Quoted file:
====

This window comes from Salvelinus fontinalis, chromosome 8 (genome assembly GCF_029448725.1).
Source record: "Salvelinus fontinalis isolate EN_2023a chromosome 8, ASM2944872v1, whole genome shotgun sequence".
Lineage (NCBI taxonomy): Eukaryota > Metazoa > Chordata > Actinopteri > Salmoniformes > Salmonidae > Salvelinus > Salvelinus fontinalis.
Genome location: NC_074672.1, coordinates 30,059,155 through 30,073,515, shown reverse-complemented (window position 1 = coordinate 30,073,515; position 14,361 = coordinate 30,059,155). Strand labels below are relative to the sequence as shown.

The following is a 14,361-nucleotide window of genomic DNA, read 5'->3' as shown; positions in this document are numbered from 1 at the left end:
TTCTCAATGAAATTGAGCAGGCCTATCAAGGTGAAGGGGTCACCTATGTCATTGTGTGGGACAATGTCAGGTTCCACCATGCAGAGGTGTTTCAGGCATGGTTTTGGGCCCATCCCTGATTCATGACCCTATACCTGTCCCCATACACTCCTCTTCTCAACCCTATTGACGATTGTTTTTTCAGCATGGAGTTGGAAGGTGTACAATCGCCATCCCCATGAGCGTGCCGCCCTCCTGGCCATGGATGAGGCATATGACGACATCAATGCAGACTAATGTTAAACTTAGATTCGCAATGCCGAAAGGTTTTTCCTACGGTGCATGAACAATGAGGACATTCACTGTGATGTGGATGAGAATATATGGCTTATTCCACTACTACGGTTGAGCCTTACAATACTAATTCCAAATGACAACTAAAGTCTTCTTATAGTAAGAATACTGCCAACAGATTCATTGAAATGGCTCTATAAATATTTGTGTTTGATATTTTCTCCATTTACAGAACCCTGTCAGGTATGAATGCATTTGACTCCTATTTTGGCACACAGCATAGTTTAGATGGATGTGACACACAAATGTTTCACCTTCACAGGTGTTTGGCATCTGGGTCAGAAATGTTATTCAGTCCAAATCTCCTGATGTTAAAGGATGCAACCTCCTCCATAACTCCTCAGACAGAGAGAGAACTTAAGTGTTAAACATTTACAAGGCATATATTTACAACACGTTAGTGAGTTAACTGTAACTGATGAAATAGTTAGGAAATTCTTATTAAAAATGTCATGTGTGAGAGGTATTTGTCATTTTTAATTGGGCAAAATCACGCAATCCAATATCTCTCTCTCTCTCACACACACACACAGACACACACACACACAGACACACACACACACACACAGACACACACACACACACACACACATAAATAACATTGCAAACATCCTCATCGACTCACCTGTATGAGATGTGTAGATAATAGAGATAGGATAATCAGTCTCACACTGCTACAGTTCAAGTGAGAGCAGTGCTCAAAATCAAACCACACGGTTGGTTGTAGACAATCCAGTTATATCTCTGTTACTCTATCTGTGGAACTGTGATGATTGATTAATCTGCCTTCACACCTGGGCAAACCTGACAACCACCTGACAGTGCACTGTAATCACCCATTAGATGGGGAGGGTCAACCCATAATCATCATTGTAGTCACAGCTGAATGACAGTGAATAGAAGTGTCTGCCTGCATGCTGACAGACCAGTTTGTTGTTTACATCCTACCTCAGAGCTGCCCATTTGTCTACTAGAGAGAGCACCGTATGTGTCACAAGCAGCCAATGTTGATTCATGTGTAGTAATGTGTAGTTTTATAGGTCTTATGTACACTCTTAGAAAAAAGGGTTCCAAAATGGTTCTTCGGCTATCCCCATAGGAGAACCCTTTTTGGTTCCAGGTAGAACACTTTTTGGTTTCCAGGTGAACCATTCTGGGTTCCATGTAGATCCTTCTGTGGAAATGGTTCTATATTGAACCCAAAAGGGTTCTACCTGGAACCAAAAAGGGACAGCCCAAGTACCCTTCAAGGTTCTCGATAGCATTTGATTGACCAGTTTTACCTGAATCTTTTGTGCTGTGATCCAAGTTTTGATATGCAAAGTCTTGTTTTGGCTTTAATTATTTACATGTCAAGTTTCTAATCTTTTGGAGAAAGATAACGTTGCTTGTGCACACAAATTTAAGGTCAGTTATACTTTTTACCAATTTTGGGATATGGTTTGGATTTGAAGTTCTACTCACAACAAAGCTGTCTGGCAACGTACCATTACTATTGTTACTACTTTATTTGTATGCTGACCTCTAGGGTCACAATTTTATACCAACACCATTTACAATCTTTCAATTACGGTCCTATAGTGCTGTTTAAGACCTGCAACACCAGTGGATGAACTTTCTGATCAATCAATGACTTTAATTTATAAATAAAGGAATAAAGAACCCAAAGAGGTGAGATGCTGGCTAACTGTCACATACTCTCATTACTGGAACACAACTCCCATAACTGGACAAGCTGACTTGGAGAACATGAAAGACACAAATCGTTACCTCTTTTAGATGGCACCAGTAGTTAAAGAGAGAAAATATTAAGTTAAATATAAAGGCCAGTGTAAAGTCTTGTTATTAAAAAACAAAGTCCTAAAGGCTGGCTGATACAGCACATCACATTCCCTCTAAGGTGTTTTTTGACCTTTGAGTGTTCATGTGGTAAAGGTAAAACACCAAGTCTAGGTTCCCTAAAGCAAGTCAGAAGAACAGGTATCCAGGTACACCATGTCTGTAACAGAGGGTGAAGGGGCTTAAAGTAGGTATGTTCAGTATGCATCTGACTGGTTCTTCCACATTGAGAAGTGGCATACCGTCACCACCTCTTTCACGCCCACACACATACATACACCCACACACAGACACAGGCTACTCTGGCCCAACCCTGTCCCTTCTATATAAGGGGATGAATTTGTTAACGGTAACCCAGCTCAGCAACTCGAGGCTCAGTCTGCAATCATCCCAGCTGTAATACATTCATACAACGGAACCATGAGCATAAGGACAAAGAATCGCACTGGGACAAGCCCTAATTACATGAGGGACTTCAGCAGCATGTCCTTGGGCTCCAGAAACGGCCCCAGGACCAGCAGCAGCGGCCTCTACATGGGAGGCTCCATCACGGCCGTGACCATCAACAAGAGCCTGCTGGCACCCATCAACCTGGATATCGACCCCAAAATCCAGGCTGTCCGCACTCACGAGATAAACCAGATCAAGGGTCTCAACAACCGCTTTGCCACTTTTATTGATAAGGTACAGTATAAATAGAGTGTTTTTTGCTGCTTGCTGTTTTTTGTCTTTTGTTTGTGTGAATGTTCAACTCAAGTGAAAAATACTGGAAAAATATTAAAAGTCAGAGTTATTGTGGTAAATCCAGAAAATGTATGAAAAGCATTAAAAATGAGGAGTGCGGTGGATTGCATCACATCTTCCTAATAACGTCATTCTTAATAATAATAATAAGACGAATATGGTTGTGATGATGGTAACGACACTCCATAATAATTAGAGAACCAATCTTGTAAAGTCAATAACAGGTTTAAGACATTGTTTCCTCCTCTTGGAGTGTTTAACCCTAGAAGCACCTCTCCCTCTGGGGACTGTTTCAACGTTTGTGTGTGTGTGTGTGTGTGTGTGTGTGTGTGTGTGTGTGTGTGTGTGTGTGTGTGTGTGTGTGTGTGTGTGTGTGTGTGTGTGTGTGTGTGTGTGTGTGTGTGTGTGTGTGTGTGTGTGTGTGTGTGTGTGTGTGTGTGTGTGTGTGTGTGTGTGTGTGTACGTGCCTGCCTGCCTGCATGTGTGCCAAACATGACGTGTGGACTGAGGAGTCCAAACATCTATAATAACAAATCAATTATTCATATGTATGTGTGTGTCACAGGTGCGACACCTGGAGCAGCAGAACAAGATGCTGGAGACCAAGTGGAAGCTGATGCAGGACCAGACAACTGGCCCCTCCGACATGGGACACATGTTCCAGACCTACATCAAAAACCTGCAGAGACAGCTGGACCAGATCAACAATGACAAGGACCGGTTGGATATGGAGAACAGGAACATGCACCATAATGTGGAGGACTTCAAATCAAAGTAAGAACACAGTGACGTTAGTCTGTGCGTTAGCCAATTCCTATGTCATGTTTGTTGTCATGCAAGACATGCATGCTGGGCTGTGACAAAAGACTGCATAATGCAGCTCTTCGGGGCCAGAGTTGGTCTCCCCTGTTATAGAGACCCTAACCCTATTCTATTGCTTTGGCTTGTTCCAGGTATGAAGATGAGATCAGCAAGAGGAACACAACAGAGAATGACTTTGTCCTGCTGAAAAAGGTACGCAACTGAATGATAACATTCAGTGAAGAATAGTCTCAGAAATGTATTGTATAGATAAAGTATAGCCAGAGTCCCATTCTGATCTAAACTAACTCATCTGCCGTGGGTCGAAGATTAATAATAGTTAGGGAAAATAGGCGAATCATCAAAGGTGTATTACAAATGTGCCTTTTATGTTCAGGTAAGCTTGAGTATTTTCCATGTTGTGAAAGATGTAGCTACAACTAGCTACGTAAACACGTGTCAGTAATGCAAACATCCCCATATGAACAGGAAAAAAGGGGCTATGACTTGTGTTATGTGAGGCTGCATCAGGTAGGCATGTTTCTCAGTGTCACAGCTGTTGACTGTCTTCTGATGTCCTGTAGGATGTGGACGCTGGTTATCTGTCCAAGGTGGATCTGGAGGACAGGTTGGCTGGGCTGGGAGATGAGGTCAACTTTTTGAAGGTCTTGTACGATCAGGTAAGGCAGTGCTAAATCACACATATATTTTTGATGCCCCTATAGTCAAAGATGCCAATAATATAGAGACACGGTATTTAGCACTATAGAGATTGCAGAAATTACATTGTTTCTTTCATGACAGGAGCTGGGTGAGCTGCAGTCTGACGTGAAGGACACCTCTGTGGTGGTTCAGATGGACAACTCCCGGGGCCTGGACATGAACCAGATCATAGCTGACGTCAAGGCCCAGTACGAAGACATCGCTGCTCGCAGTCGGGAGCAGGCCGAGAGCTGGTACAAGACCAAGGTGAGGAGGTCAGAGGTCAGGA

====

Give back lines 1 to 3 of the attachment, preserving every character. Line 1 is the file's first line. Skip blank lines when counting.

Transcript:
This window comes from Salvelinus fontinalis, chromosome 8 (genome assembly GCF_029448725.1).
Source record: "Salvelinus fontinalis isolate EN_2023a chromosome 8, ASM2944872v1, whole genome shotgun sequence".
Lineage (NCBI taxonomy): Eukaryota > Metazoa > Chordata > Actinopteri > Salmoniformes > Salmonidae > Salvelinus > Salvelinus fontinalis.